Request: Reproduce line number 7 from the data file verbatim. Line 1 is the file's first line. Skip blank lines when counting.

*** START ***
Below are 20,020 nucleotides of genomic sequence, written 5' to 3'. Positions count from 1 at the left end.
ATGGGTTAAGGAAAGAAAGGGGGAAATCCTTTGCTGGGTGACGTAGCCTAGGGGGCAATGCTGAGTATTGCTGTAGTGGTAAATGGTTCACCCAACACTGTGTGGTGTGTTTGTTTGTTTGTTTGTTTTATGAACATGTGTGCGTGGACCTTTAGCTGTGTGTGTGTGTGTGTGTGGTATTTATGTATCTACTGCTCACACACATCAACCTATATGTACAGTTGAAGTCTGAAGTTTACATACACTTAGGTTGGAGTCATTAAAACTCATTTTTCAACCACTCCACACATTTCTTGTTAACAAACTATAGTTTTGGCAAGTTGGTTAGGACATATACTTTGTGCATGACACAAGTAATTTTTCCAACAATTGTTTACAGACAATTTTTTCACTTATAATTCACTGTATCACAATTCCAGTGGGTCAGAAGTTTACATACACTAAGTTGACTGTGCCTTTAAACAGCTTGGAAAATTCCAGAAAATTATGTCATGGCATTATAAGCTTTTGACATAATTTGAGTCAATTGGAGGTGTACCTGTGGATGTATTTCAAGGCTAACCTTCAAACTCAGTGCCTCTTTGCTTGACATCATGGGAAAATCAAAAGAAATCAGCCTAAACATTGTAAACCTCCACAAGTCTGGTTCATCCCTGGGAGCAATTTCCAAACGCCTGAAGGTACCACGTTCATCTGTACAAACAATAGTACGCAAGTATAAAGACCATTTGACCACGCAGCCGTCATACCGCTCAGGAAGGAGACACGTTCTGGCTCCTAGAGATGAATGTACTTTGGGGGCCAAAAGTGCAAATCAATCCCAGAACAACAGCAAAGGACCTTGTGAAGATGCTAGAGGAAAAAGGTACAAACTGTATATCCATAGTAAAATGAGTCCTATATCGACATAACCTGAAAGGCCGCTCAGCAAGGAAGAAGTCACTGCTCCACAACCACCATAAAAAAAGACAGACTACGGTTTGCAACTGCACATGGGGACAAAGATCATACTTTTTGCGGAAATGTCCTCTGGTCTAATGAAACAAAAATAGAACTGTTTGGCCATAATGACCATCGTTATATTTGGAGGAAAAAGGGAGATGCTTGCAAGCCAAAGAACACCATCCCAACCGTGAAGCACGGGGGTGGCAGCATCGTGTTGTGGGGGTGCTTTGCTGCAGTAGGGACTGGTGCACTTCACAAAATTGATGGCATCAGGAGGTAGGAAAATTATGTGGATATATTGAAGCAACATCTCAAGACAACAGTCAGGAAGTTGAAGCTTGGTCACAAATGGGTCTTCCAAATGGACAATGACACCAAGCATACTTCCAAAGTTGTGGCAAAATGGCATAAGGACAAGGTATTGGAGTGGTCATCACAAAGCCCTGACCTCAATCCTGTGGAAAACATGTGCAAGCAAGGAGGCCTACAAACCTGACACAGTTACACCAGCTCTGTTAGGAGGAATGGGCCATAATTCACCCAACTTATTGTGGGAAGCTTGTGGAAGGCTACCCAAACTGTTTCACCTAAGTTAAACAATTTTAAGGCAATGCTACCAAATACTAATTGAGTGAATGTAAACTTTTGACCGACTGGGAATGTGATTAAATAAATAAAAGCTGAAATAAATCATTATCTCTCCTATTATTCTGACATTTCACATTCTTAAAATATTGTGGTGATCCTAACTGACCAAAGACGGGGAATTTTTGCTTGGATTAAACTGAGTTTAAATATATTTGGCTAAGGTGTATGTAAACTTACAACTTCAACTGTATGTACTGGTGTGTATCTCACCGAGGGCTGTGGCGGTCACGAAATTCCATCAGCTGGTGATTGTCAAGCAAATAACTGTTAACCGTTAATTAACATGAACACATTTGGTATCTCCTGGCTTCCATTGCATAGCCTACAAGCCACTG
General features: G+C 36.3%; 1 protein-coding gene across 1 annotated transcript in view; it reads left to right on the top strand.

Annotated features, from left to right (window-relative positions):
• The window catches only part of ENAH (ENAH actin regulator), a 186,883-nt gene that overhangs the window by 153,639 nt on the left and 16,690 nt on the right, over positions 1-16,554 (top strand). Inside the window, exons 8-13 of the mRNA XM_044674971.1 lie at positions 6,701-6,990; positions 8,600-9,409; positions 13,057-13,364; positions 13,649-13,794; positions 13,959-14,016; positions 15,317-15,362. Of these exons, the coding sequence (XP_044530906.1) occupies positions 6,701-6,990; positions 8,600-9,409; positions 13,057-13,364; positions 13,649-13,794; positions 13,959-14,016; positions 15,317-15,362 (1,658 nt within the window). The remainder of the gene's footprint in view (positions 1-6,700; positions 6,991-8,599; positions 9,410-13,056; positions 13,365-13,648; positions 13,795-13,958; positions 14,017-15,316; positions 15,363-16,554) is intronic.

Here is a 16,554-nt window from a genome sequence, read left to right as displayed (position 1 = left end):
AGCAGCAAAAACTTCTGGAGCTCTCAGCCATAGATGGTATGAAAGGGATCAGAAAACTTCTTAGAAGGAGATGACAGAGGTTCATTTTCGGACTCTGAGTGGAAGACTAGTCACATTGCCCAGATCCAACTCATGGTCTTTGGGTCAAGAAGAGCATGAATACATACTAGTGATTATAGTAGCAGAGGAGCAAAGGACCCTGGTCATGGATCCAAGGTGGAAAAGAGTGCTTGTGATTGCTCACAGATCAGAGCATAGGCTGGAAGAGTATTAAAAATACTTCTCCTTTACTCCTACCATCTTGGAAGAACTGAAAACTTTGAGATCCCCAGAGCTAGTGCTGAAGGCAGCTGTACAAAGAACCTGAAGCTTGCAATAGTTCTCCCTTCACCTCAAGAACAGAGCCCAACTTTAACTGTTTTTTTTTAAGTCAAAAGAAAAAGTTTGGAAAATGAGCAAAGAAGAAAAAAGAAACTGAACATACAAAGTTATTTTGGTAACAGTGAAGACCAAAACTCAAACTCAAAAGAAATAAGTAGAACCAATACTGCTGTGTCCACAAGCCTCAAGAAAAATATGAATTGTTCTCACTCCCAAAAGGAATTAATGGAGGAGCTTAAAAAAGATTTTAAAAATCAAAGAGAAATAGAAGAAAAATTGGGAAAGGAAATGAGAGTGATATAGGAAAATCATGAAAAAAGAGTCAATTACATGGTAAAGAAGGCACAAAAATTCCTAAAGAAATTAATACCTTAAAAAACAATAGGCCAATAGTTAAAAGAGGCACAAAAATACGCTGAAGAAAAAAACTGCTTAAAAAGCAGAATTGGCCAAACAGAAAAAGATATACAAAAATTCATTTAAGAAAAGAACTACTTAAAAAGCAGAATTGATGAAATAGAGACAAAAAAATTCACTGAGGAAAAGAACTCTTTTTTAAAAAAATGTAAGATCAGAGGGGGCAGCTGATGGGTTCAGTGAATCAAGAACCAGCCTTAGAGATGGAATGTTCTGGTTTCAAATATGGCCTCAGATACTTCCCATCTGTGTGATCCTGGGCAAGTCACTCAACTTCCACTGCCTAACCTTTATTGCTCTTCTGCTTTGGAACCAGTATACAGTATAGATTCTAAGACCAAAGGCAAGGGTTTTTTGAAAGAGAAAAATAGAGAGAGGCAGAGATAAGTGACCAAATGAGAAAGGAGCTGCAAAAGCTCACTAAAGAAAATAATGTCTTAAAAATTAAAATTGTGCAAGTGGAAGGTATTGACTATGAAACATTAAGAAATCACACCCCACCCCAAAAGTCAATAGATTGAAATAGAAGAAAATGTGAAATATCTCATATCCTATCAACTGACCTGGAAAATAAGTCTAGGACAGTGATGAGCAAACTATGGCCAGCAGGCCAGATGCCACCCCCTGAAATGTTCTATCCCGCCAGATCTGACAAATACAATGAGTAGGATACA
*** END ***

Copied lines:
AGCAGCAAAAACTTCTGGAGCTCTCAGCCATAGATGGTATGAAAGGGATCAGAAAACTTCTTAGAAGGAGATGACAGAGGTTCATTTTCGGACTCTGAGTGGAAGACTAGTCACATTGCCCAGATCCAACTCATGGTCTTTGGGTCAAGAAGAGCATGAATACATACTAGTGATTATAGTAGCAGAGGAGCAAAGGACCCTGGTCATGGATCCAAGGTGGAAAAGAGTGCTTGTGATTGCTCACAGATCAGAGCATAGGCTGGAAGAGTATTAAAAATACTTCTCCTTTACTCCTACCATCTTGGAAGAACTGAAAACTTTGAGATCCCCAGAGCTAGTGCTGAAGGCAGCTGTACAAAGAACCTGAAGCTTGCAATAGTTCTCCCTTCACCTCAAGAACAGAGCCCAACTTTAACTGTTTTTTTTTAAGTCAAAAGAAAAAGTTTGGAAAATGAGCAAAGAAGAAAAAAGAAACTGAACATACAAAGTTATTTTGGTAACAGTGAAGACCAAAACTCAAACTCAAAAGAAATAAGTAGAACCAATACTGCTGTGTCCACAAGCCTCAAGAAAAATATGAATTGTTCTCACTCCCAAAAGGAATTAATGGAGGAGCTTAAAAAAGATTTTAAAAATCAAAGAGAAATAGAAGAAAAATTGGGAAAGGAAATGAGAGTGATATAGGAAAATCATGAAAAAAGAGTCAATTACATGGTAAAGAAGGCACAAAAATTCCTAAAGAAATTAATACCTTAAAAAACAATAGGCCAATAGTTAAAAGAGGCACAAAAATACGCTGAAGAAAAAAACTGCTTAAAAAGCAGAATTGGCCAAACAGAAAAAGATATACAAAAATTCATTTAAGAAAAGAACTACTTAAAAAGCAGAATTGATGAAATAGAGACAAAAAAATTCACTGAGGAAAAGAACTCTTTTTTAAAAAAATGTAAGATCAGAGGGGGCAGCTGATGGGTTCAGTGAATCAAGAACCAGCCTTAGAGATGGAATGTTCTGGTTTCAAATATGGCCTCAGATACTTCCCATCTGTGTGATCCTGGGCAAGTCACTCAACTTCCACTGCCTAACCTTTATTGCTCTTCTGCTTTGGAACCAGTATACAGTATAGATTCTAAGACCAAAGGCAAGGGTTTTTTGAAAGAGAAAAATAGAGAGAGGCAGAGATAAGTGACCAAATGAGAAAGGAGCTGCAAAAGCTCACTAAAGAAAATAATGTCTTAAAAATTAAAATTGTGCAAGTGGAAGGTATTGACTATGAAACATTAAGAAATCACACCCCACCCCAAAAGTCAATAGATTGAAATAGAAGAAAATGTGAAATATCTCATATCCTATCAACTGACCTGGAAAATAAGTCTAGGACAGTGATGAGCAAACTATGGCCAGCAGGCCAGATGCCACCCCCTGAAATGTTCTATCCCGCCAGATCTGACAAATACAATGAGTAGGATACA